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Bahrain Jews worship in public for 1st time in decades thanks to Abraham Accords

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MANAMA (AFP) — For the first time in decades, Ebrahim Nonoo is leading prayer services in Manama’s renovated synagogue, bringing Jewish traditions into plain view after decades of worship in private.

Bahrain’s tiny Jewish community, about 50 people, have practiced their faith behind closed doors since 1947, when the Gulf country’s only synagogue was destroyed in disturbances at the start of the Arab-Israeli conflict.

But when Bahrain normalized ties with Israel one year ago as part of US-brokered agreements with Arab countries known as the Abraham Accords, it “opened everything” up, Nonoo said.

“We’re very happy to be out in the open,” the 61-year-old told AFP.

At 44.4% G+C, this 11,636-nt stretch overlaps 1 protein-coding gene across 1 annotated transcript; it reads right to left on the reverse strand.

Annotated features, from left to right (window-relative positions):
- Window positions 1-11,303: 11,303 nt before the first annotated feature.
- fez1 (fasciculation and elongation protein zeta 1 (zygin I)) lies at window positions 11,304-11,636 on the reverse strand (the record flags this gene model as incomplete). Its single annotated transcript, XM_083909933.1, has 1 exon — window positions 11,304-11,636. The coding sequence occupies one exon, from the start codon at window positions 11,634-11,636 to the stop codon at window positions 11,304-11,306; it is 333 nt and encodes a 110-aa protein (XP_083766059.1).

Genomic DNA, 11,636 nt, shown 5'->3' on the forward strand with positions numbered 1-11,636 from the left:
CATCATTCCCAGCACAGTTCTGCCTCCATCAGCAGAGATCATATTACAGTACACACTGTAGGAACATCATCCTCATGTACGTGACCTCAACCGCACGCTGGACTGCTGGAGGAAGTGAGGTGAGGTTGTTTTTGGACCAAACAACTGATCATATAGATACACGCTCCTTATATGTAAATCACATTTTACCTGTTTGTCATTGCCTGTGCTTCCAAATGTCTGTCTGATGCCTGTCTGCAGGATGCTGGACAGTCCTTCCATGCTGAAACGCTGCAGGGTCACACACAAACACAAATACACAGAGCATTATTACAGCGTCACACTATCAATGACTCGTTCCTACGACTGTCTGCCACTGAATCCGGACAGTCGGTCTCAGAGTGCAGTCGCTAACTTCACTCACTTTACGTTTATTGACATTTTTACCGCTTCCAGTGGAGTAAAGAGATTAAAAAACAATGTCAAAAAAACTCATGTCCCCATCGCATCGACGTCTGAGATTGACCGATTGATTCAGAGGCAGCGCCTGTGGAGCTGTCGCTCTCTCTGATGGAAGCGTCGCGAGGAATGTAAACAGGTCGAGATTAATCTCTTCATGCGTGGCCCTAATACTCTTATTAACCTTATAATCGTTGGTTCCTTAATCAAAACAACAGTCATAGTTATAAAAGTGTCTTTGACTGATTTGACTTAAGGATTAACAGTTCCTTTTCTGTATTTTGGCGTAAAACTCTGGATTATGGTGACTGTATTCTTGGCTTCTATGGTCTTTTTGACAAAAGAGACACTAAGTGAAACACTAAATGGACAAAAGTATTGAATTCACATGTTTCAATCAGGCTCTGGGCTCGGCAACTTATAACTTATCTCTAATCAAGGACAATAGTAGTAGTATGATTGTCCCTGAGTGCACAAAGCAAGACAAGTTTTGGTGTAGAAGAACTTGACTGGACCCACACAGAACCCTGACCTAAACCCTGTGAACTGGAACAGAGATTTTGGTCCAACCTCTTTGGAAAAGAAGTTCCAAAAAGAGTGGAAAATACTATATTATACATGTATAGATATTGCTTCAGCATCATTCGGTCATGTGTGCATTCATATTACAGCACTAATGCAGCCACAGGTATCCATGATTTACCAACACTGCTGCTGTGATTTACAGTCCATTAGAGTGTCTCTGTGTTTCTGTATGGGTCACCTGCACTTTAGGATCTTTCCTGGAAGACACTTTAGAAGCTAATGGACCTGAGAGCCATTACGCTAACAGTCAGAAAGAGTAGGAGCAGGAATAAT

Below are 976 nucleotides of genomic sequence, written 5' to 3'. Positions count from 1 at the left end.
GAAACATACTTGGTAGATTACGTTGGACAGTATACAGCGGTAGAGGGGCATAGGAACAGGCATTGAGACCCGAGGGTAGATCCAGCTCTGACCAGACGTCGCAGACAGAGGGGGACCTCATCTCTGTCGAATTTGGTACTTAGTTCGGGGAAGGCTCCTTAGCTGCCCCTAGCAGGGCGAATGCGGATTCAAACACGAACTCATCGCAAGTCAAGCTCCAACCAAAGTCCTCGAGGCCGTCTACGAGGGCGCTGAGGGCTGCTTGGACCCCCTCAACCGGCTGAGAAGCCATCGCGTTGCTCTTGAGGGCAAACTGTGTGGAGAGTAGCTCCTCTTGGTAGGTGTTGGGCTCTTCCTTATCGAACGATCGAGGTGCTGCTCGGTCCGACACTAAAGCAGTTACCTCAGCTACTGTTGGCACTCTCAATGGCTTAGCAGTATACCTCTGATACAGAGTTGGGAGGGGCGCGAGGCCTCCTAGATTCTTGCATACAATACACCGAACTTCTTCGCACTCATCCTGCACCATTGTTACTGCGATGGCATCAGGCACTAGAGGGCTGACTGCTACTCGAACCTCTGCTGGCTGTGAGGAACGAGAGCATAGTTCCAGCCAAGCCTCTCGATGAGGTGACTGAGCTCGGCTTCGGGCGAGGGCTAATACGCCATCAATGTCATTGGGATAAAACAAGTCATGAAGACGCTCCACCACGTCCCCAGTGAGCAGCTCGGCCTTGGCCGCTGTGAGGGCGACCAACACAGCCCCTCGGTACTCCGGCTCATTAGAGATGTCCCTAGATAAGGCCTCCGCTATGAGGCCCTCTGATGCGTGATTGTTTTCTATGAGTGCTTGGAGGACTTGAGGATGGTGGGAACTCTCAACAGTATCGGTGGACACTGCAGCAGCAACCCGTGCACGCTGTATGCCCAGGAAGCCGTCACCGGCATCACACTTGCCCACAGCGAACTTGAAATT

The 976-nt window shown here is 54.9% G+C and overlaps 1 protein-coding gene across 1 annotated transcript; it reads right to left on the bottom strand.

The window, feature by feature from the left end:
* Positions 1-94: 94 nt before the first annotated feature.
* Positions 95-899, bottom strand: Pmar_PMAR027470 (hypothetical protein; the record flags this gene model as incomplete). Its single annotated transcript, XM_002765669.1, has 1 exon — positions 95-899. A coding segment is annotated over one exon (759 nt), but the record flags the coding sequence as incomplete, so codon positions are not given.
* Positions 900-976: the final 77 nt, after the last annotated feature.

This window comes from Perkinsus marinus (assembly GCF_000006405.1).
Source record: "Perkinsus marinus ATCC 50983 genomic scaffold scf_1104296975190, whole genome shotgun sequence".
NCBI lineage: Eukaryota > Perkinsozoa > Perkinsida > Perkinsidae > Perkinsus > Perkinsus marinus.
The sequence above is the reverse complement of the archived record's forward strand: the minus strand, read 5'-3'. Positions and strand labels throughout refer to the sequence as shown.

The small, white-painted synagogue with wood-framed windows is in the heart of the capital Manama. It was recently renovated at a cost of 60,000 Bahraini dinars ($159,000).

Inside are wooden benches with navy blue cushions, a big screen to broadcast prayers, and a wooden podium, or bimah, holding religious books in Arabic, English and Hebrew.

“We can develop Jewish life in Bahrain because we have a fully functioning synagogue,” Nonoo said.

“We have the ability to bring the Jews to the synagogue, and we........

© The Times of Israel


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